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USDA Ramps up Food Assistance for Flint

Foods rich in calcium, iron and vitamin Cc are shown to mitigate the impacts of lead. (Pixabay)
Foods rich in calcium, iron and vitamin Cc are shown to mitigate the impacts of lead. (Pixabay)
June 16, 2016

LANSING, Mich. – The U.S. Department of Agriculture is ramping up its relief efforts for those affected by the Flint water crisis.

On Wednesday, the agency announced that it will provide a 14-pound food package to more than 17,000 low-income residents of the city.

Agriculture Under Secretary Kevin Concannon explains that poverty in the area, combined with the adverse impacts of lead in the water, make it critical to ensure that families have access to nutritious foods.

"There are foods rich in calcium, iron and vitamin C that in particular have been researched to show they can help mitigate the impact of lead, to limit the absorption of it, to help excrete it as well," he points out.

The boxes will be available each month for four months starting in mid-September, when Concannon says Michigan's initial program to provide food boxes to families will have exhausted its financial resources.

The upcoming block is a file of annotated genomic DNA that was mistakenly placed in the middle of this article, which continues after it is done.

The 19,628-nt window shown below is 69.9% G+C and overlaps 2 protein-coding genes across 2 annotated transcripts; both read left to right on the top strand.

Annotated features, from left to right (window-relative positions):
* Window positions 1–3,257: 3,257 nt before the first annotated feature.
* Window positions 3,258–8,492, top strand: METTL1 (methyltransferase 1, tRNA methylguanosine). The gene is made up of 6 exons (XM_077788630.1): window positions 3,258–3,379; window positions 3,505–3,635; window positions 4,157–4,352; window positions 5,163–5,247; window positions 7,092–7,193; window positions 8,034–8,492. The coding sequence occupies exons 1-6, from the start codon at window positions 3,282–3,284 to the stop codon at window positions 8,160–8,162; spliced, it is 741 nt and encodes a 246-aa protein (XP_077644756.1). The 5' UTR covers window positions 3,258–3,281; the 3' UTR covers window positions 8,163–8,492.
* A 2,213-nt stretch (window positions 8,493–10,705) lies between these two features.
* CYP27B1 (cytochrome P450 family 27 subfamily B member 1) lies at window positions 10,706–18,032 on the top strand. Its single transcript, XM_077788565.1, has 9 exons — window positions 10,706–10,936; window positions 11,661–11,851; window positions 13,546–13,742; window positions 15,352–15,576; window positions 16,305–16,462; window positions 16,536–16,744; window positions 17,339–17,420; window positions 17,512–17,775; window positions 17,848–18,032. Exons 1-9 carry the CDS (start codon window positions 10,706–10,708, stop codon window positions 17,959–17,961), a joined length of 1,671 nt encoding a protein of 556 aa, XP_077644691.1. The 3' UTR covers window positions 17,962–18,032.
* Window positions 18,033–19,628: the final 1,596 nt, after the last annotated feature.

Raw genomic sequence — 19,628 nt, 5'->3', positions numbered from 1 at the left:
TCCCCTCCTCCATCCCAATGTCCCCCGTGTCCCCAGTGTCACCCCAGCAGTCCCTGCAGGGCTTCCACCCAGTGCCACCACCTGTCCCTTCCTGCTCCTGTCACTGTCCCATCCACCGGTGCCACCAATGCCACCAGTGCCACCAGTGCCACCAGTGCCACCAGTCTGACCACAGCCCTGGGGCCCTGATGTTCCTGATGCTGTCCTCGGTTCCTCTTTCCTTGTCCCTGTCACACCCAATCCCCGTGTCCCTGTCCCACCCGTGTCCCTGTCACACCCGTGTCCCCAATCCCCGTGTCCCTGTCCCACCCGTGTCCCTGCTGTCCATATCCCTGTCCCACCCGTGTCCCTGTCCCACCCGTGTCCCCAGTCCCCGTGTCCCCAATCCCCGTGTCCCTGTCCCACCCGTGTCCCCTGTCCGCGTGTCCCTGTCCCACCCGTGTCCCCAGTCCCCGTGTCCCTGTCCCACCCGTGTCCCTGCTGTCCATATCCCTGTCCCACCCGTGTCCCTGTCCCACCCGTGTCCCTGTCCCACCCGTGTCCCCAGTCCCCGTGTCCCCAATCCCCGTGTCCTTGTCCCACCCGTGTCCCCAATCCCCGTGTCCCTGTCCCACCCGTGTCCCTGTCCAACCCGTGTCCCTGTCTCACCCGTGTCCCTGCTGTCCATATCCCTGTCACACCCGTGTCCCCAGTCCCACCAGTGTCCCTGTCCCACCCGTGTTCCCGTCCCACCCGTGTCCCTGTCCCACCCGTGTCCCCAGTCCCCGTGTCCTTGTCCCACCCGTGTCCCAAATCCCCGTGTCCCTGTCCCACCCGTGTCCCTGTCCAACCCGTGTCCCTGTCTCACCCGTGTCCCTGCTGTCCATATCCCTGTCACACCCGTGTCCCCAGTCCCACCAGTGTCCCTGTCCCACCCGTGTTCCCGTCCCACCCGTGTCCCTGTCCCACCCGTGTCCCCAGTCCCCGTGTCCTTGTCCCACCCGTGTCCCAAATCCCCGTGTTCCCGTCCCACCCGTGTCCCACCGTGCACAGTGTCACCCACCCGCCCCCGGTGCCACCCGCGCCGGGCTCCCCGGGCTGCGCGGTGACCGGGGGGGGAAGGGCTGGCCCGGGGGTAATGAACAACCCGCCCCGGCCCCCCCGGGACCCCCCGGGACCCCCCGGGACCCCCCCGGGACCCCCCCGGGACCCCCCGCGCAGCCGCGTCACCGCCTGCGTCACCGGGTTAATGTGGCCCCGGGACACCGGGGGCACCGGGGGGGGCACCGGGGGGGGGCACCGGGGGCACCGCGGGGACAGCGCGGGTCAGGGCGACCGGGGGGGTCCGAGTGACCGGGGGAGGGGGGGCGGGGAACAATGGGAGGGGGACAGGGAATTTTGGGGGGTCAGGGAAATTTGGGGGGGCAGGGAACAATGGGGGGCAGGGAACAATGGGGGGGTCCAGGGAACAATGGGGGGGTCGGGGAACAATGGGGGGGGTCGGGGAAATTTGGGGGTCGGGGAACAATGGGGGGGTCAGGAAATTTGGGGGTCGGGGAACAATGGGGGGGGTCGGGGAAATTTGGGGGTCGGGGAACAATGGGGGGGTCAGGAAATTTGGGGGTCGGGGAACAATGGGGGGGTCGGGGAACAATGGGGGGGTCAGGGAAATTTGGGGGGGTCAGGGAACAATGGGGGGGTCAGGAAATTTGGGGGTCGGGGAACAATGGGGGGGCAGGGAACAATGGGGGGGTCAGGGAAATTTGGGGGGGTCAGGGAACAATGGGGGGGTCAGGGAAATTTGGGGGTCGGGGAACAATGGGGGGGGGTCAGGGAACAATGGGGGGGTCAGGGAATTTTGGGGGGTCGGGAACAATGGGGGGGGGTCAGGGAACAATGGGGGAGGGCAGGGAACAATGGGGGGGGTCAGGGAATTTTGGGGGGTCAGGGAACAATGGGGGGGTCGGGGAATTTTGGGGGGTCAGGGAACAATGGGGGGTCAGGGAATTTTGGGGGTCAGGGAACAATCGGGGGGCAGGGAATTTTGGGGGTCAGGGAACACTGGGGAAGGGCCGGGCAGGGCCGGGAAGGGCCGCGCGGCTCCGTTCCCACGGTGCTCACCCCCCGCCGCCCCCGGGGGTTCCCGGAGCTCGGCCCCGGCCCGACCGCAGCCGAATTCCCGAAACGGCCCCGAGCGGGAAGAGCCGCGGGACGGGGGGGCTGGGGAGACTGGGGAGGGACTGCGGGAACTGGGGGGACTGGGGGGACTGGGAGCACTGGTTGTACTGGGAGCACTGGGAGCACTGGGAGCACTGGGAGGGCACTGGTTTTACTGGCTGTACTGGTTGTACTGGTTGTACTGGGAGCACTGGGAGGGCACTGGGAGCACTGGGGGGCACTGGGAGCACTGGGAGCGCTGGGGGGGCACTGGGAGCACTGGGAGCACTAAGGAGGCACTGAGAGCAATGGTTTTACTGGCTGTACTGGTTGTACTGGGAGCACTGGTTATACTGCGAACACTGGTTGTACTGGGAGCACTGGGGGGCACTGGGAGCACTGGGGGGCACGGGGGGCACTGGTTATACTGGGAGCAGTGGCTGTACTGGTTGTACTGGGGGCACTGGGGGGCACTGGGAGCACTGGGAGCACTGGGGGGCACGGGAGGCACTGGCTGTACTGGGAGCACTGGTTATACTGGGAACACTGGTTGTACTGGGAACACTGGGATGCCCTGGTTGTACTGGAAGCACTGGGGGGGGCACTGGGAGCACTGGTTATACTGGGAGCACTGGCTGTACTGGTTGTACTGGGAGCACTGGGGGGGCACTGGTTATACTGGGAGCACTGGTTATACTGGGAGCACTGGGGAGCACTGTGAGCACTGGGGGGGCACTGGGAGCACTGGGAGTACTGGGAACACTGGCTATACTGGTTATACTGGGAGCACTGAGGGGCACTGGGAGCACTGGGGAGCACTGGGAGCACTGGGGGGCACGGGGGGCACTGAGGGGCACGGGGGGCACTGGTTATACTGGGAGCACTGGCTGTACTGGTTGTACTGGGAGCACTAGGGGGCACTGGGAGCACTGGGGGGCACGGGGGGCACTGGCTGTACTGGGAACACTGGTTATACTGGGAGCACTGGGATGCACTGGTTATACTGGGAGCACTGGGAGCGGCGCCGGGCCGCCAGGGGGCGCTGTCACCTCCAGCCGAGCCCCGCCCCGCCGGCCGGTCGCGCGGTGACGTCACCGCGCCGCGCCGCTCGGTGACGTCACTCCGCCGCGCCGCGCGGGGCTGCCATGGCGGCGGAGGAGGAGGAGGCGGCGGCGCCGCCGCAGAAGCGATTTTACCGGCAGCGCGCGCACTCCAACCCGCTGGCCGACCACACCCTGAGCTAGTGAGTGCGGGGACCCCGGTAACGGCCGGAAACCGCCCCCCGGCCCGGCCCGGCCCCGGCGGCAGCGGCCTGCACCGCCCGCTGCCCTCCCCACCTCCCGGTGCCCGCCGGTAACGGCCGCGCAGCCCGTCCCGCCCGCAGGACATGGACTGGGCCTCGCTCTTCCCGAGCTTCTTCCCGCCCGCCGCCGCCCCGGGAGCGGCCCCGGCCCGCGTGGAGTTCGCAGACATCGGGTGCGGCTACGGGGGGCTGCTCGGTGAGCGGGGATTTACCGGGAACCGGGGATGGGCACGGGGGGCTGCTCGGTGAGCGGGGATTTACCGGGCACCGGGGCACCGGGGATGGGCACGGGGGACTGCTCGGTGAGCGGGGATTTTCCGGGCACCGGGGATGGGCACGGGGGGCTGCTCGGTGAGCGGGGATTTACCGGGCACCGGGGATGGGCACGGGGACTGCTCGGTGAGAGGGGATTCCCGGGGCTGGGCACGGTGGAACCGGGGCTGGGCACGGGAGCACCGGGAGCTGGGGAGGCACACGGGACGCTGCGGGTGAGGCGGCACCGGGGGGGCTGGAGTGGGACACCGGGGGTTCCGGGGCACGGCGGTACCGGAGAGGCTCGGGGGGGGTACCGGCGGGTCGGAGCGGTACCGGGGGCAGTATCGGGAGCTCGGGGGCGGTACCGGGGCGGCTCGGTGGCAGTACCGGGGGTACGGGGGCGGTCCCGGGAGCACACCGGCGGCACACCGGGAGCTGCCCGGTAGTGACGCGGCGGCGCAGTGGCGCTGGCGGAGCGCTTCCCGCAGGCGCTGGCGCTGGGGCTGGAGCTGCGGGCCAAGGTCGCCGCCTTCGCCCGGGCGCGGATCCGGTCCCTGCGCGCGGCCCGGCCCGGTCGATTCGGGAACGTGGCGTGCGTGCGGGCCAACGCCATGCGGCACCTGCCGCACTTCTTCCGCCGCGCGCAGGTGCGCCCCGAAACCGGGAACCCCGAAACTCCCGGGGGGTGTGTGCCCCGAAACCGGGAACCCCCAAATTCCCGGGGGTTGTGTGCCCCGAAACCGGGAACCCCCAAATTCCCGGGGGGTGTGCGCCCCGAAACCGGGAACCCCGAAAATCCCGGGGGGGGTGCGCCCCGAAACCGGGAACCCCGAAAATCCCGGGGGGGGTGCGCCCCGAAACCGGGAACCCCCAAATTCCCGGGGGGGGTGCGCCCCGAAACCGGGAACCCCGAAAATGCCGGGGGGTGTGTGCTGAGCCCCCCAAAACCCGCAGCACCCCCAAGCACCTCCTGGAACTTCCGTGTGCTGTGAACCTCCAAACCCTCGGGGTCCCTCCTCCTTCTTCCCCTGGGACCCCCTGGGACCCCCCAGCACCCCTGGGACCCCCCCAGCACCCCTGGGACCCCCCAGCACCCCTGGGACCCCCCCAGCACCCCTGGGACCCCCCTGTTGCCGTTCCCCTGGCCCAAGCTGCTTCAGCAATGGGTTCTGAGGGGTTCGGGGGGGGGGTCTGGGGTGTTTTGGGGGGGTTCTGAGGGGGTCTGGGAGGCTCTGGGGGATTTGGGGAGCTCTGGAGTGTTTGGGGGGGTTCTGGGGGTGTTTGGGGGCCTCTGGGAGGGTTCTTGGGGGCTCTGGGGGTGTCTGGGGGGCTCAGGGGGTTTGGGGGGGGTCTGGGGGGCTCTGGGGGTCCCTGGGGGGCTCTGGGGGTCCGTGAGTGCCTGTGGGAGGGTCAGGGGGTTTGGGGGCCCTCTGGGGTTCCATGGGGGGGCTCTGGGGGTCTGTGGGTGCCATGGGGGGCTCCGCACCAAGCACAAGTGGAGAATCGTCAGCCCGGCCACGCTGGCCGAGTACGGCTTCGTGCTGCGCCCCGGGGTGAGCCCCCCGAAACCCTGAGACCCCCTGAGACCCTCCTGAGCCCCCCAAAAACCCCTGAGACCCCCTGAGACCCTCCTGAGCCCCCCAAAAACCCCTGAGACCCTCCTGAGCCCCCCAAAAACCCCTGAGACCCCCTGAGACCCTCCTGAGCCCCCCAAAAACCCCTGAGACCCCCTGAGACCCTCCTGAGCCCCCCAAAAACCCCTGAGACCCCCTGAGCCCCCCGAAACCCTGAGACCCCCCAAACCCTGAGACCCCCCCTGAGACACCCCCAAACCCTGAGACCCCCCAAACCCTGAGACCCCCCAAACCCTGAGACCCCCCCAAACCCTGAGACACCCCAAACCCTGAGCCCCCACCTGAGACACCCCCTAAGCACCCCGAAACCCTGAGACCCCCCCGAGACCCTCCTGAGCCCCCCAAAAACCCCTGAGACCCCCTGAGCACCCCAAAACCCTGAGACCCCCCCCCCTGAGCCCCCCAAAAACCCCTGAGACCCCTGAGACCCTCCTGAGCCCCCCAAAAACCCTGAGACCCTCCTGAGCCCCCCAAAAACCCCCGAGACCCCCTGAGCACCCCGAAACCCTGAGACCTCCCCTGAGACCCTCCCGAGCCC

USDA has been on the ground in Flint since the beginning of the water crisis, Concannon notes, and actively involved with schools and local hunger-relief agencies.

He says he's impressed by the tremendous cooperation he's seen in the local community.

"I'm struck by the fact that Flint has pulled together and local organizations are really actively working together, and that to me is one of the strongest signs we see," he states.

The agency's other efforts to help Flint residents include authorized blood lead screening tests for WIC (Special Supplemental Nutrition Program for Women, Infants and Children) participants, expanded Summer Electronic Benefits Transfer for Children and additional funding for schools to buy fruits and vegetables.

Mary Kuhlman, Public News Service - MI